Institute of Missiology and Communications
Pune – India

August  – 2008


India: A Unique Seminar on “Cultural Challenges for Christian Mission” held by CBCI at Ishvani Kendra, Pune, from 2 – 4 August, 2008.

Statement of the National Consultation on
Cultural Challenges for Christian Mission Today


In response to a call given by the Bishops of India, through the CBCI Commission for Education and Culture, we, lay persons, Religious, priests and Bishops – 140 in all, drawn from different parts of our country – came together to reflect on “Cultural Challenges for Christian Mission.” We reminded ourselves of a momentous change in human history: culture has moved to the centre of human life. Culture plays a decisive role in every aspect of life. Culture occupies the centre of people’s aspirations and anxieties. This was facilitated by the contemporary insights drawn from anthropology, affirming the cultural uniqueness of different ethnic groups, which demolished the prevailing myth of any one monolithic culture as the ideal human culture. Besides, the growing awakening of subaltern cultural groups empowered by modern education has also led to the assertion of their distinct identity with self-respect.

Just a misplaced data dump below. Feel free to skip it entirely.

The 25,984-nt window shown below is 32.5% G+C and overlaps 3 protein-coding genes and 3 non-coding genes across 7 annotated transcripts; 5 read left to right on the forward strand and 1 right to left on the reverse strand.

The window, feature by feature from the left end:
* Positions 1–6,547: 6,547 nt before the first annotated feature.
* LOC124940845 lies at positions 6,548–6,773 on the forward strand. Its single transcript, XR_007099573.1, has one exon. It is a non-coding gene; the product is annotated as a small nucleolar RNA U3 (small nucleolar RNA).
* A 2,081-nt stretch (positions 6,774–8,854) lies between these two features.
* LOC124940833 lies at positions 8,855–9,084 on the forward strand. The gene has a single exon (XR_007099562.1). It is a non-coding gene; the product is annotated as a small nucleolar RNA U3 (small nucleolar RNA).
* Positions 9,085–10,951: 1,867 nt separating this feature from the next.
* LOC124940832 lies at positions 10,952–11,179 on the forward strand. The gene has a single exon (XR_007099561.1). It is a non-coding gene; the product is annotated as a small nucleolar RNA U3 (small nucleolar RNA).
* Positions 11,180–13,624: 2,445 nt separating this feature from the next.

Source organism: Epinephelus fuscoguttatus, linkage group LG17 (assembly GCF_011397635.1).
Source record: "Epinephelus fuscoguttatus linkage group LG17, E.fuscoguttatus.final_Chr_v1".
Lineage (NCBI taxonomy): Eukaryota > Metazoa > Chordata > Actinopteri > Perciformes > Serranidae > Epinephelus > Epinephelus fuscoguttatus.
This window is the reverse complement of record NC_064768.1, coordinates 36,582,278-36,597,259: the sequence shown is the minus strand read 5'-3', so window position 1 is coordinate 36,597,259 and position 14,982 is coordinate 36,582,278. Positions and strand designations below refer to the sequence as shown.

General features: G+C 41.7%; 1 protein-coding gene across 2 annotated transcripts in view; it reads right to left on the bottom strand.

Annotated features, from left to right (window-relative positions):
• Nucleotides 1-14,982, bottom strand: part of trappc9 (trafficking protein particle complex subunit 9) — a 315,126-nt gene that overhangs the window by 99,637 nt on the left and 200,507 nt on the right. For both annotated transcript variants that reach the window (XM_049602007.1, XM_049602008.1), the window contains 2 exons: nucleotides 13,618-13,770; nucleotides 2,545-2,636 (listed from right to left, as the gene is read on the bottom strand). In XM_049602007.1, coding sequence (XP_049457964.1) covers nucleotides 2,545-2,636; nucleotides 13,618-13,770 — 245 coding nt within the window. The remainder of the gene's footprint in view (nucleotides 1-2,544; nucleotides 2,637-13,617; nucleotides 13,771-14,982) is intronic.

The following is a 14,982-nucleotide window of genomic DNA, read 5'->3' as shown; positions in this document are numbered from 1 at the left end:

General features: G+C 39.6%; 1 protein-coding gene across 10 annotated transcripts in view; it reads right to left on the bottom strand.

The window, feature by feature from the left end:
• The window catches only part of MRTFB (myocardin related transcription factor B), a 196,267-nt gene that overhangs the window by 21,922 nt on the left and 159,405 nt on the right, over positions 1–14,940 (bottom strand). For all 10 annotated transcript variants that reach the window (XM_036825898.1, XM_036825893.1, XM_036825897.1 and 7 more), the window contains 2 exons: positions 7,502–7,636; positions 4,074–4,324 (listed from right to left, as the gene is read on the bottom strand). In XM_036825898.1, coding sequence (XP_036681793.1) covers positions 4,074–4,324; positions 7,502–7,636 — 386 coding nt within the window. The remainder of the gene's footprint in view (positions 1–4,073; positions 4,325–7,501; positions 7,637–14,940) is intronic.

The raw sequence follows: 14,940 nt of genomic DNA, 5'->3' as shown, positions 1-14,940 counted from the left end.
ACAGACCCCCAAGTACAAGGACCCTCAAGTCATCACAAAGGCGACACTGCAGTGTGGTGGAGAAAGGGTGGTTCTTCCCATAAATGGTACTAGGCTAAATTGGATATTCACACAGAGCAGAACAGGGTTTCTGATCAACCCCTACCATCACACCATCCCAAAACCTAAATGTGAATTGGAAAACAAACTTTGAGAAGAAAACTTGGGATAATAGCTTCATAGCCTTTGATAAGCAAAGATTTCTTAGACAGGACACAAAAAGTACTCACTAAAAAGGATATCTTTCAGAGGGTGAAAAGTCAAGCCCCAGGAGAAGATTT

Culture weaves the threads of people’s deeper level identities; it is the memory disk of their historic experiences. It is the mirror reflecting their ethnic pride, their collective psyche, community ambitions, and motivations including their shared prejudices, fears and weaknesses. It catalyses them for change and action, empowering them to claim their rights, to resist subjugation and to protect their identity, beliefs and values. That is why we consider that the Church can ill afford to ignore the cultural challenges in mission. Those who run the world of globalised economy, market and business and who control people’s lives, the neocolonisers, tend to ignore culture, as did the colonial masters of old.